Michelangelo Merisi da Caravaggio

Convicted murderer, drunk, deemed "foul and rotten", but protected by wealthy patrons
Disclaimer
Francisco Serrador

Contributor

Trivium Art History

Featured Contributor

Caravaggio was a drunken, brawling SOB who was always in trouble with the law.

Fortunately for him he was an incredible painter. One of the best and known for painting intense, dramatically lit scenes. He influenced great artists like Rembrandt van Rijn and Peter Paul Rubens. Unfortunately, some say his violent mood swings and debauchery were caused by lead poisoning from his paints.

While in Rome, he painted young scantily clad boys for the very gay Cardinal Francesca Maria Del Monte. The Cardinal gave him lodging in his Palazzo, and protected Carravaggio from the police. Carravaggio liked women though, including prostitutes, whom he used as models and also for...other purposes. One day he was playing tennis with Ranuccio Tomassoni, the pimp to two of his favorite prostitutes, Anna Bianchini and Fillide Melandroni. It is not known if the ensuing fight was about the tennis game or about the fact that Caravaggio was apparently unsated by Anna and Fillide, and had been making moves on Tomassoni's wife. It ended with Caravaggio killing Tomassoni and fleeing from Rome to Naples escape prosecution.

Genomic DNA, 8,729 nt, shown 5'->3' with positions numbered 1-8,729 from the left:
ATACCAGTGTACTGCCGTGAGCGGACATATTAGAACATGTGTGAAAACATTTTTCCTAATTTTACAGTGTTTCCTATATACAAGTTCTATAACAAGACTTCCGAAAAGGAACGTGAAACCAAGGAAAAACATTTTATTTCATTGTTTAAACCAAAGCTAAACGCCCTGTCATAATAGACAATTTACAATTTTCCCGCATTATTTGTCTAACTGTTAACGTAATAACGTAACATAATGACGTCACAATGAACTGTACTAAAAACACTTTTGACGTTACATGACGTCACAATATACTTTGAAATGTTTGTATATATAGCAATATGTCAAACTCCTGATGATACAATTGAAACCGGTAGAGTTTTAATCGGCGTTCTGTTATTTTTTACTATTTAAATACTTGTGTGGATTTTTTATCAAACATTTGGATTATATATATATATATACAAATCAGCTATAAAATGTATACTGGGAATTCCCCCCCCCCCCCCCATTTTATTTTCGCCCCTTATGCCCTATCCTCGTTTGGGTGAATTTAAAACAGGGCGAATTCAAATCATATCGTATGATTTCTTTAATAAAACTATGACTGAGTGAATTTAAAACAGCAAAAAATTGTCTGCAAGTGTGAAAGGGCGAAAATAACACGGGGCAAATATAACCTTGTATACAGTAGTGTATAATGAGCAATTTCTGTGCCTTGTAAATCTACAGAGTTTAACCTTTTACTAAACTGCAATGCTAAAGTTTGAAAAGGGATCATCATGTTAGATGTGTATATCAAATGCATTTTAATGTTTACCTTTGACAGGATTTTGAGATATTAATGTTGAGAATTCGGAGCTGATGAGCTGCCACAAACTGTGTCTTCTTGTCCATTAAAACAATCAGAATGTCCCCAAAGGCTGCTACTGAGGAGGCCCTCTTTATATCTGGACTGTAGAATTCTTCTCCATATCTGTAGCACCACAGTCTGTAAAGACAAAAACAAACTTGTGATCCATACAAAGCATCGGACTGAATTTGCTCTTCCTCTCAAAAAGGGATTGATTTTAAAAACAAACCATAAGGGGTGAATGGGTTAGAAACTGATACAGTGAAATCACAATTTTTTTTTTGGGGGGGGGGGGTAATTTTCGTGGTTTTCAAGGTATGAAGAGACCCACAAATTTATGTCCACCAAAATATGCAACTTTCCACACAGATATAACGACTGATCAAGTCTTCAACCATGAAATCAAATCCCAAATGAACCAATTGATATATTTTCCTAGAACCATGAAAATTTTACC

Naples worked out for a while, but Caravaggio got into trouble with the law there as well and fled to Malta. There he became a Knight of Malta, but after yet another fight and some prison time, he was expelled from the Knighthood for being a "foul and rotten member" and fled to Sicily. He asked the pope to pardon him for the murder of Tomassoni, but died three days before the pardon arrived. Isn't it ironic? Doncha think?

It is not known how he died, but there is speculation that he was weak from wounds suffered in his last drunken brawl and pneumonia finished him off. 

 

Here is what Trivium says about Caravaggio


Biography not available.


Learn more about Caravaggio and other artists at Trivium Art History

Michelangelo Merisi da Caravaggio is mentioned on Sartle Blog -